Eating disorders are on the rise and can now be considered common among adolescent girls.
A Dutch study has found a lifetime prevalence among 19-year-old women of 5.7%, compared with 1.2% in men.
But anorexia, bulimia and binge eating disorder are dangerously misunderstood, say the authors. Population studies consistently find that people who meet the diagnostic criteria are falling through the cracks.
“While eating disorders are associated with high mortality and morbidity, international evidence shows that many patients either do not access or do not receive treatment,” they write in the BMJ.
“Indications for urgent referral to specialist mental health services for children and young people include rapid weight loss, body mass index <75% of expected body weight and binge eating and purging several times a day.”
The authors emphasise the importance of intervening early, adding that outcomes in anorexia are especially poor if the patient is not treated within the first three years.
Effective treatment includes building a therapeutic relationship with the family — not just with the patient.
What can be effective, they write, is “conceptualising eating problems as separate from the young person, so that parent and child can team up against the disorder.”
The paper includes some useful tips for GPs, including a perspective by Caitlin, a 17-year-old recovered patient:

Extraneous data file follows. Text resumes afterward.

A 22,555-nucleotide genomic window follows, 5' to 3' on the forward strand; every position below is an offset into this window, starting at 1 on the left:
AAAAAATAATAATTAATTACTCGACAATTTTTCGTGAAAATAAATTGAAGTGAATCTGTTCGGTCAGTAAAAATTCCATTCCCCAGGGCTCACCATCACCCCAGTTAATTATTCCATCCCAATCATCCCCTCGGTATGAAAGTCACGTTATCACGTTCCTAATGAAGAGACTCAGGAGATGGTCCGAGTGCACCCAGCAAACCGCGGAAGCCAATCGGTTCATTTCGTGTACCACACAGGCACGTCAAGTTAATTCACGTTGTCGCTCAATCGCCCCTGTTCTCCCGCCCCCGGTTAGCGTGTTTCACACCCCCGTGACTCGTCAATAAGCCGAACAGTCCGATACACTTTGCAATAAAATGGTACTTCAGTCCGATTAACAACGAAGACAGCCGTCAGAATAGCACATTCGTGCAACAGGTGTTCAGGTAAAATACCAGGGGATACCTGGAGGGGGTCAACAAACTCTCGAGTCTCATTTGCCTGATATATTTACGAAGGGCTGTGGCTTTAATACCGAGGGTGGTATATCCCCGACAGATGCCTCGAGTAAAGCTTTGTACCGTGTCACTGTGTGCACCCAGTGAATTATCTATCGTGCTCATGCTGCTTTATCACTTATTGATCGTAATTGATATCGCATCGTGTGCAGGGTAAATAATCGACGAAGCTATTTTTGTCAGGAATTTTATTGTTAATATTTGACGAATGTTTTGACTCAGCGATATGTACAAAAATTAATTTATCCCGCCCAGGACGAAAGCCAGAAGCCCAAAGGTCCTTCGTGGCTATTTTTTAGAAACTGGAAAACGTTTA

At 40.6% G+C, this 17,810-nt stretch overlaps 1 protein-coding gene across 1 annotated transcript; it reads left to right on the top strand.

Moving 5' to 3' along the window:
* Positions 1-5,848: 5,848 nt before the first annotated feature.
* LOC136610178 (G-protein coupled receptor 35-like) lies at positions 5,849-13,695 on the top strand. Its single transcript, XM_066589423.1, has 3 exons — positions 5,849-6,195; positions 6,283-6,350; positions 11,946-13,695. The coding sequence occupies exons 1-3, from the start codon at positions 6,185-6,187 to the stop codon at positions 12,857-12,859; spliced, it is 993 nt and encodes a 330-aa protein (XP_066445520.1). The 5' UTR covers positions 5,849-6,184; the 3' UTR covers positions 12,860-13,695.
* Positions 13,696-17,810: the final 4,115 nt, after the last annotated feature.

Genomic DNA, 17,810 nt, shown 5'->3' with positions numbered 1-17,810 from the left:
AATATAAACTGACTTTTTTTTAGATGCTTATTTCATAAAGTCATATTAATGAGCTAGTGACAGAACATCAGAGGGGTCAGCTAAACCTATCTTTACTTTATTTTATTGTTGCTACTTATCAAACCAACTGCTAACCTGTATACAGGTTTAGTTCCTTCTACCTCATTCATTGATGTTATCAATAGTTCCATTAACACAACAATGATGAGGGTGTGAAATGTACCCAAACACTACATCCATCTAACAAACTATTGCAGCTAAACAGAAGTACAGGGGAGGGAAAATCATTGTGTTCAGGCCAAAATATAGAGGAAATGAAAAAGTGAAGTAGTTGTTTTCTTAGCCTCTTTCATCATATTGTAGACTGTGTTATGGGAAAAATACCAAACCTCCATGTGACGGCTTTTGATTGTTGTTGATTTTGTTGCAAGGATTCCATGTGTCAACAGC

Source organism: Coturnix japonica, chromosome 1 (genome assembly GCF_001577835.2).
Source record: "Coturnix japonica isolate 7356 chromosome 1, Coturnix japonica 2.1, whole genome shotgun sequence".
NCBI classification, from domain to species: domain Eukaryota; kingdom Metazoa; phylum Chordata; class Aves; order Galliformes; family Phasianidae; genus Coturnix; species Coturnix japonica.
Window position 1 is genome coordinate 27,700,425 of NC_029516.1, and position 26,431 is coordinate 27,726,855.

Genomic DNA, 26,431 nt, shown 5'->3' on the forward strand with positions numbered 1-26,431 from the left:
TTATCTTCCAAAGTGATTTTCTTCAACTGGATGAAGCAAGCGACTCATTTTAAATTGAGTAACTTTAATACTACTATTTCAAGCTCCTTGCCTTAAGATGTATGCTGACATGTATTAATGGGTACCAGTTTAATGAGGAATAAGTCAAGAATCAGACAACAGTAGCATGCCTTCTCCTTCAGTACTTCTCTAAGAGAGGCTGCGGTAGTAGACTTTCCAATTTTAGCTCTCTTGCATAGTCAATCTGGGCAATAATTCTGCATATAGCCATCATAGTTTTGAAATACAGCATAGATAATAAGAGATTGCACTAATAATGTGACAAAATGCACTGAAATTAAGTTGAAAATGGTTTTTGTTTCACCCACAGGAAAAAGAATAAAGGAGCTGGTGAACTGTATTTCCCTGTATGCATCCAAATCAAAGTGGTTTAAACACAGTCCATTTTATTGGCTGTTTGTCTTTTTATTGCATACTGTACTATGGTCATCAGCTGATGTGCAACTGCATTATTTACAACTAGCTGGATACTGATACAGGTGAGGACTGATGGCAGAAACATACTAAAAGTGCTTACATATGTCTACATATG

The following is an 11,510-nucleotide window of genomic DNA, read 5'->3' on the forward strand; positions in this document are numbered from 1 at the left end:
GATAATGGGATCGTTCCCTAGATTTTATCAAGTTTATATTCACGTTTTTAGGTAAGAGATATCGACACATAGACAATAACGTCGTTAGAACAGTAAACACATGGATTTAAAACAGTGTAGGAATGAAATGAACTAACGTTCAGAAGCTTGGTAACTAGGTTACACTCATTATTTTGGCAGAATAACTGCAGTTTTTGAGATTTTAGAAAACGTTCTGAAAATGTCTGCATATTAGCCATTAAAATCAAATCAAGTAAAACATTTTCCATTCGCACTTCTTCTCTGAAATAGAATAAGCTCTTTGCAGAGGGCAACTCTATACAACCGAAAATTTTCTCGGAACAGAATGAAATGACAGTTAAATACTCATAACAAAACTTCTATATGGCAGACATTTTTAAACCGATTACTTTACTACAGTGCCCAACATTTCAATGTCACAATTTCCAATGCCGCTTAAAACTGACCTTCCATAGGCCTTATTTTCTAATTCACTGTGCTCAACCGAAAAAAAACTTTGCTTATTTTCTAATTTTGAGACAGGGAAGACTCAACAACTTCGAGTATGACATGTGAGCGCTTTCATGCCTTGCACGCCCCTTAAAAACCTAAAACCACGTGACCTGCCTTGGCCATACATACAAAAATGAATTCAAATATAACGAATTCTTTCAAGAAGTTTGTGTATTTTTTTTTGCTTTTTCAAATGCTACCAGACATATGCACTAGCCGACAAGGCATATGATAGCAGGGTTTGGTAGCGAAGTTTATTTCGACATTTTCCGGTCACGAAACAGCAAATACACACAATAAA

- Advise patients that, even if they look and feel well and are of normal weight, they can still be very unwell.
- Female patients might find it easier to talk to a female doctor about body image problems, so offering patients a choice of whom to see is helpful.
- It’s important to speak to the patient on their own, without their parents.
- Children should be given the same respect as adults, and have their problems taken seriously.
- Social media can often be an important contributor to illness.
- Even though patients may find it distressing, hard facts about the physical risks are essential. The patient might respect the information given by a doctor more than that from their parents or families.
This article was originally published by 6 Minutes.